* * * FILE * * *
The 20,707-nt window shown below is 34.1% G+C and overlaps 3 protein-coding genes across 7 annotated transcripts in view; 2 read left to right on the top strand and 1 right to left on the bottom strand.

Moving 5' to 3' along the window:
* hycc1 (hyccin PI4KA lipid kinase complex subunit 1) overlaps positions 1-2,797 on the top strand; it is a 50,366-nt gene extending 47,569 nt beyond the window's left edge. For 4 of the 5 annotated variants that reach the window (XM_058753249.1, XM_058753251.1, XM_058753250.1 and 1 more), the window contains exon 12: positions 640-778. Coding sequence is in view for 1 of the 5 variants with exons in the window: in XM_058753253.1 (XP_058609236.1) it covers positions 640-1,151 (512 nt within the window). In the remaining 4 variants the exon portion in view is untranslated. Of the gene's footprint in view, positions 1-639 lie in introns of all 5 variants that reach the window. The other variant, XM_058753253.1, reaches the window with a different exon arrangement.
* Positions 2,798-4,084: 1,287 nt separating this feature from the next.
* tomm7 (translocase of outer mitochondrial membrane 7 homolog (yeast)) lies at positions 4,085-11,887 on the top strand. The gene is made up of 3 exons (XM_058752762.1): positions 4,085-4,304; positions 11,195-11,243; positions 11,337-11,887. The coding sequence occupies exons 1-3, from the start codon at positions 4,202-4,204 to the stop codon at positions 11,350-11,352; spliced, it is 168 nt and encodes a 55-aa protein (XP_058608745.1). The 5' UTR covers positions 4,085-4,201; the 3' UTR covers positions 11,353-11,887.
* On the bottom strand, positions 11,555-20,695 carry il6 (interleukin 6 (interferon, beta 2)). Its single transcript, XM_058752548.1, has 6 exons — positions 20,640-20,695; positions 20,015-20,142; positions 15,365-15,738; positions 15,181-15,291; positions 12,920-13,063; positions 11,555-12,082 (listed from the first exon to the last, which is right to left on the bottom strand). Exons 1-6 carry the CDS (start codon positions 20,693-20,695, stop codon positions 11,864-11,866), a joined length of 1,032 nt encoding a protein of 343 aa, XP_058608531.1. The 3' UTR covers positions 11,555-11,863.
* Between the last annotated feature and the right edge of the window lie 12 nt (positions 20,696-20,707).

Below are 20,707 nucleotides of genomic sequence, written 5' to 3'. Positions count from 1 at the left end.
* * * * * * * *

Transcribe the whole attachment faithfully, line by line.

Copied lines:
The 20,707-nt window shown below is 34.1% G+C and overlaps 3 protein-coding genes across 7 annotated transcripts in view; 2 read left to right on the top strand and 1 right to left on the bottom strand.

Moving 5' to 3' along the window:
* hycc1 (hyccin PI4KA lipid kinase complex subunit 1) overlaps positions 1-2,797 on the top strand; it is a 50,366-nt gene extending 47,569 nt beyond the window's left edge. For 4 of the 5 annotated variants that reach the window (XM_058753249.1, XM_058753251.1, XM_058753250.1 and 1 more), the window contains exon 12: positions 640-778. Coding sequence is in view for 1 of the 5 variants with exons in the window: in XM_058753253.1 (XP_058609236.1) it covers positions 640-1,151 (512 nt within the window). In the remaining 4 variants the exon portion in view is untranslated. Of the gene's footprint in view, positions 1-639 lie in introns of all 5 variants that reach the window. The other variant, XM_058753253.1, reaches the window with a different exon arrangement.
* Positions 2,798-4,084: 1,287 nt separating this feature from the next.
* tomm7 (translocase of outer mitochondrial membrane 7 homolog (yeast)) lies at positions 4,085-11,887 on the top strand. The gene is made up of 3 exons (XM_058752762.1): positions 4,085-4,304; positions 11,195-11,243; positions 11,337-11,887. The coding sequence occupies exons 1-3, from the start codon at positions 4,202-4,204 to the stop codon at positions 11,350-11,352; spliced, it is 168 nt and encodes a 55-aa protein (XP_058608745.1). The 5' UTR covers positions 4,085-4,201; the 3' UTR covers positions 11,353-11,887.
* On the bottom strand, positions 11,555-20,695 carry il6 (interleukin 6 (interferon, beta 2)). Its single transcript, XM_058752548.1, has 6 exons — positions 20,640-20,695; positions 20,015-20,142; positions 15,365-15,738; positions 15,181-15,291; positions 12,920-13,063; positions 11,555-12,082 (listed from the first exon to the last, which is right to left on the bottom strand). Exons 1-6 carry the CDS (start codon positions 20,693-20,695, stop codon positions 11,864-11,866), a joined length of 1,032 nt encoding a protein of 343 aa, XP_058608531.1. The 3' UTR covers positions 11,555-11,863.
* Between the last annotated feature and the right edge of the window lie 12 nt (positions 20,696-20,707).

Below are 20,707 nucleotides of genomic sequence, written 5' to 3'. Positions count from 1 at the left end.